OK NSF EPSCoR Awards Two Seed Grants through the S3OK Project

EPSCoR Update - October 2022 

The Oklahoma NSF EPSCoR program through the NSF EPSCoR Research Infrastructure Improvement Track-1 project “Socially Sustainable Solutions for Water, Carbon, and Infrastructure Resilience in Oklahoma (S3OK)” has awarded two seed grants up to $75,000 per award aimed at developing and testing science-based solutions for complex “wicked” problems at the intersection of land use, water availability, and infrastructure in Oklahoma.

The Seed Grant recipients are:

Drs. Hamidreza Nazaripouya (Oklahoma State University, OSU), and Frankie Wood-Black (Northern Oklahoma College-Tonkawa)

AI-Enabled Proactive Resilience Enhancement of Electric Infrastructure Against Wildfire 

This project aims to improve grid resilience under wildfires in terms of active robustness, resourcefulness, rapid recovery, and adaptability. Specifically, the project will design and develop a proactive self-healing mechanism for the electrical grid, by considering real-time wildfire impacts, such that a grid can automatically mitigate wildfire adverse impacts and continue its operation. The expected outcome and benefits in this project are: 1) Wildfire Mathematical Impact Models along with Numerical and Probabilistic Wildfire Impact Scenarios, which will provide a powerful tool to analytically analysis the impact of key wildfire byproducts (e.g., flame, smoke, heat, ash, etc.) on electric infrastructure, and develop probabilistic wildfire impact scenarios and contingency models; and 2) Wildfire Self-healing Solutions, which will offer an integrable decision-making-tool for system self-healing and wildfire impact mitigation to ensure the resilient operation of the grid.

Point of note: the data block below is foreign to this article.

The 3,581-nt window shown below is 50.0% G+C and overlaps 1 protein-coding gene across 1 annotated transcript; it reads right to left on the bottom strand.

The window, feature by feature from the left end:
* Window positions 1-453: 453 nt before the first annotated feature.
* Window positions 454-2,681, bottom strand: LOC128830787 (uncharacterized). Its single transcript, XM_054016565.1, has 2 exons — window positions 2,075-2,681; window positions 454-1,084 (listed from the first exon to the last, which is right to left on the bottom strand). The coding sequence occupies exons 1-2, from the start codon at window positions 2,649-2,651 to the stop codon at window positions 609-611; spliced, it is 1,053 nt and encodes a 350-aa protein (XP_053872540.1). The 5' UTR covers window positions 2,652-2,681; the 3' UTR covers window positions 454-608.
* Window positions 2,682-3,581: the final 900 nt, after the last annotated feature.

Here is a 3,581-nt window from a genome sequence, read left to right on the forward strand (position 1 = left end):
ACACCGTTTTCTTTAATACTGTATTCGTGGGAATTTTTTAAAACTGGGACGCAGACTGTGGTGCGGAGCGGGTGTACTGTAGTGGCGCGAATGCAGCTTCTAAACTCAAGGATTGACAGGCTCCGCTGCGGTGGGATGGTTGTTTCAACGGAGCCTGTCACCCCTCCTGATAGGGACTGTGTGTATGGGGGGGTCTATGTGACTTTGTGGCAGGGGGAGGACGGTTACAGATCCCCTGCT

Drs. Arif Sadri (University of Oklahoma), Kristin Olofsson (OSU), and David Reed (University of Science and Arts of Oklahoma)

Risk Mapping of Interdependent Social and Physical Infrastructure Networks in Oklahoma (I-SPIN-OK)

The goal of this research is to offer a holistic network diagnostic framework that considers complex interdependencies in coupled social-physical infrastructure systems. This project aims to measure how risk is communicated in online social networks and develop network profiles of risk communication in conjunction with co-located physical networks. In particular, the research team specifically seek to 1) measure how households, agencies and/or stakeholders activate their access to social and physical networks during a major crisis; 2) examine how social networks correlate, both spatially and temporally, with physical networks that govern risk assessments, concerns about basic needs (e.g. food, water, gas, electricity), and protective actions (e.g. access to local roads, emergency supply, shelter); and 3) uncover how co-dependent and co-located social and physical networks transition from warning to response and shape community recovery. 


Funding for this project was provided by the National Science Foundation under Grant No. OIA-1946093 through OK NSF EPSCoR.